Of course you know, not all heroes are created equal, though there is a brand of hero-stereotype out there.
You know the ones-
The Superman hero: Kind, generous, honest, gentle, strong, handsome, smart, noble…. The list goes on.
Who can argue with the dashing, determined, and darling hero whose kind heart propels him forward into good works to save the damsel, kill the dragon, defeat the bad-guy. It’s the noble guy. The Captain America or Luke Skywalker. Yes…that’s ONE type of hero – but I want to start a discussion today about the OTHER kind of hero. The one who USUALLY takes the lead role in a movie and sets our Mr. Good-Guy to a complimentary supporting character place.
In a massive cast like Lord of the Rings, there are bound to be a whole group of heroes.
Wholesome, good, and FANTASTIC archer, Legolas, stands out in this group – or Gandalf the white.
Let’s look at a few of the BEST movie heroes of all time and see how they rank with the above definition.
Here’s what I found:
- James Bond
- Indiana Jones
- Captain Jack Sparrow
- Rhett Butler
- Han Solo
Can this motley crew be a group of heroes too? Of course they can. Some of the BEST heroes are the most flawed ones – and I think that’s what makes them the most interesting. I guess that's why Wolverine has his own movie and Cyclops doesn't.
It’s why James Bond is an icon and Han Solo gets a higher ranking than Luke Skywalker.
Superman vs Batman? The difference is visibly obvious. But they’re BOTH heroes. Flaws. Flaws (and I daresay, humor too :) We want to see a flawed guy reach beyond his flaws and become something greater for the woman he loves.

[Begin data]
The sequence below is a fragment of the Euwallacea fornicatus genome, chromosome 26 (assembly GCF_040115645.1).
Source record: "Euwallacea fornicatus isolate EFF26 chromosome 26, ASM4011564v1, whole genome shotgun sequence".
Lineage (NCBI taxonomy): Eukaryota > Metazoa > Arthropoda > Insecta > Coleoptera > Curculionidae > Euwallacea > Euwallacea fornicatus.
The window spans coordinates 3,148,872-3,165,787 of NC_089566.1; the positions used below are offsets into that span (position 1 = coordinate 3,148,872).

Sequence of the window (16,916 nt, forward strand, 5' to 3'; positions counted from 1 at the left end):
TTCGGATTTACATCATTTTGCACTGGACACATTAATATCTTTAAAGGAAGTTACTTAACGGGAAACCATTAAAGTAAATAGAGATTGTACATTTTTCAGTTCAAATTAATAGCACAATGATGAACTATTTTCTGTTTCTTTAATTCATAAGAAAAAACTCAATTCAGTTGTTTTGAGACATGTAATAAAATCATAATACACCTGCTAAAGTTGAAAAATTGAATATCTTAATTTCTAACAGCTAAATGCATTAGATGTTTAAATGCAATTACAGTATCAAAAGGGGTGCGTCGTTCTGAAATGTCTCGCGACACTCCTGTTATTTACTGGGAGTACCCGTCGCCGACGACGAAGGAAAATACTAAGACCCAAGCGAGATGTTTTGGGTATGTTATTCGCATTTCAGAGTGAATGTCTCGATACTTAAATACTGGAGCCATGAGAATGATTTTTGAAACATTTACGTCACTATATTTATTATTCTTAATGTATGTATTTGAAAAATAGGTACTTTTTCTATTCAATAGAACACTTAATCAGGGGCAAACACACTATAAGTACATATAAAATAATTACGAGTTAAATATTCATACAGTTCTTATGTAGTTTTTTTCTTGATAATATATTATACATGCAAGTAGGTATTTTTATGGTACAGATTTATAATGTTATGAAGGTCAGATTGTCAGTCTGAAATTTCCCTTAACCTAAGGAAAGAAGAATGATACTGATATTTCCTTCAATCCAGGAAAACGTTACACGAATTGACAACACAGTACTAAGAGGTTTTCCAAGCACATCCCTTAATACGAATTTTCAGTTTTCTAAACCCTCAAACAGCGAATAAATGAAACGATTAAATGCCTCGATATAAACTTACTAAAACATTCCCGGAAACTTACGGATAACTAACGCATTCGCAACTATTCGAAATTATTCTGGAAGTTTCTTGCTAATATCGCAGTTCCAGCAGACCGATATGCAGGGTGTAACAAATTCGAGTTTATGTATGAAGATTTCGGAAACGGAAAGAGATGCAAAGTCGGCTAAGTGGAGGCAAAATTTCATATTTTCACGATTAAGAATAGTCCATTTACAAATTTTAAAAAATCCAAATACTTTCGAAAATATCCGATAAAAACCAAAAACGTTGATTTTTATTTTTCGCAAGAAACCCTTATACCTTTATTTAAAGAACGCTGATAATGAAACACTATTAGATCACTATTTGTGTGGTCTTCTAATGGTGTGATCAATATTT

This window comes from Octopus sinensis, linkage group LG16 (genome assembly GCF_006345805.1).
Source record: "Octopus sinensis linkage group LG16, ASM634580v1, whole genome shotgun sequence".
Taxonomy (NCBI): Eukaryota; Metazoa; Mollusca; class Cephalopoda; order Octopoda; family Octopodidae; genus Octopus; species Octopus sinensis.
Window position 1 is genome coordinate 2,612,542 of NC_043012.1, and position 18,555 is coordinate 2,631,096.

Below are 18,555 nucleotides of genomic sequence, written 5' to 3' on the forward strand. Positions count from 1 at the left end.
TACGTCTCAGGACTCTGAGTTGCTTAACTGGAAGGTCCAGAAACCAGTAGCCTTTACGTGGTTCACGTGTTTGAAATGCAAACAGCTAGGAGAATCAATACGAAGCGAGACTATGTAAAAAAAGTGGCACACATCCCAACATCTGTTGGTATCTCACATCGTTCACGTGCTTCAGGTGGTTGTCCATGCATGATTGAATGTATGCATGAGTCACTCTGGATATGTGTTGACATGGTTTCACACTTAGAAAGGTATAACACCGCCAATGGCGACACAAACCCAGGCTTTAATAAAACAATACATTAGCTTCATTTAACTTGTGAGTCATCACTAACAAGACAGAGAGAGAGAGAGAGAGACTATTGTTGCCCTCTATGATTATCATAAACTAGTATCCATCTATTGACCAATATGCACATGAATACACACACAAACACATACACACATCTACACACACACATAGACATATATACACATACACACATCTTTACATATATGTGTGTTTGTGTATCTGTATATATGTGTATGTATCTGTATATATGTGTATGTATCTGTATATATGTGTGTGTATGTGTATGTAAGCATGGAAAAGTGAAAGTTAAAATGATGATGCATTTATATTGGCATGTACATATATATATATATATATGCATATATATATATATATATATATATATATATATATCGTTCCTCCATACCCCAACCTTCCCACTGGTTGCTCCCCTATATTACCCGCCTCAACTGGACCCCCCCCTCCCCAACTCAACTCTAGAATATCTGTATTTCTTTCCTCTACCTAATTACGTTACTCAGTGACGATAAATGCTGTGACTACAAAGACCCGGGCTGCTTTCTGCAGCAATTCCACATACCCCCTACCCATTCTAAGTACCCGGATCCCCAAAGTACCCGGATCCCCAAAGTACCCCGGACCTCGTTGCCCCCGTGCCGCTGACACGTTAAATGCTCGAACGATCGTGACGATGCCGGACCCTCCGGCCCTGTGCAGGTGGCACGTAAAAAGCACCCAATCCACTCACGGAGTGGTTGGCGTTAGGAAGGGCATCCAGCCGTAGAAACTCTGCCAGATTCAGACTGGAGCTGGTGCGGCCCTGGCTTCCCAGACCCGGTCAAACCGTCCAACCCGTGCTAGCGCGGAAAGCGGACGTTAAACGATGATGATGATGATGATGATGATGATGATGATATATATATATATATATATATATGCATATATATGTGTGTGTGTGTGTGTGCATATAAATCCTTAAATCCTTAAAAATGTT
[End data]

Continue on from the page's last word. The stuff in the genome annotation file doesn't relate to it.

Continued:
Let’s pit Mr. Bingley against Mr. Darcy (no offense Jane Austen) What makes us fall in love with Darcy? (besides wet shirts and ‘almost kisses’….uh hem) Complexity of character. A flawed hero. An opportunity for love to change a man to be better.
And I’m a BIG Captain American Fan- especially played by Chris Evans – but I like Chris playing the Human Torch in The Fantastic Four better because he was so daggone flawed, it was relatable. He needed rescuing. He needed to push beyond his flaws to become something greater. It’s how Jack Sparrow became the icon of Pirates of the Caribbean. A good-hearted pirate? (mind you, I’ve never gotten past the eyeliner)
And let’s not even mention Edward Rochester. Flawed? Let me count the ways.
My oldest son added the teen criminal mastermind, Artemis Fowl – who becomes the HERO! Some more? Flynn Rider? Sherlock Holmes (the newest BBC edition is FAB)
So – what say you? Flaws or no flaws? What do you write? If you could claim any hero as your creation, who would you have picked and why? Inquiring minds want to know!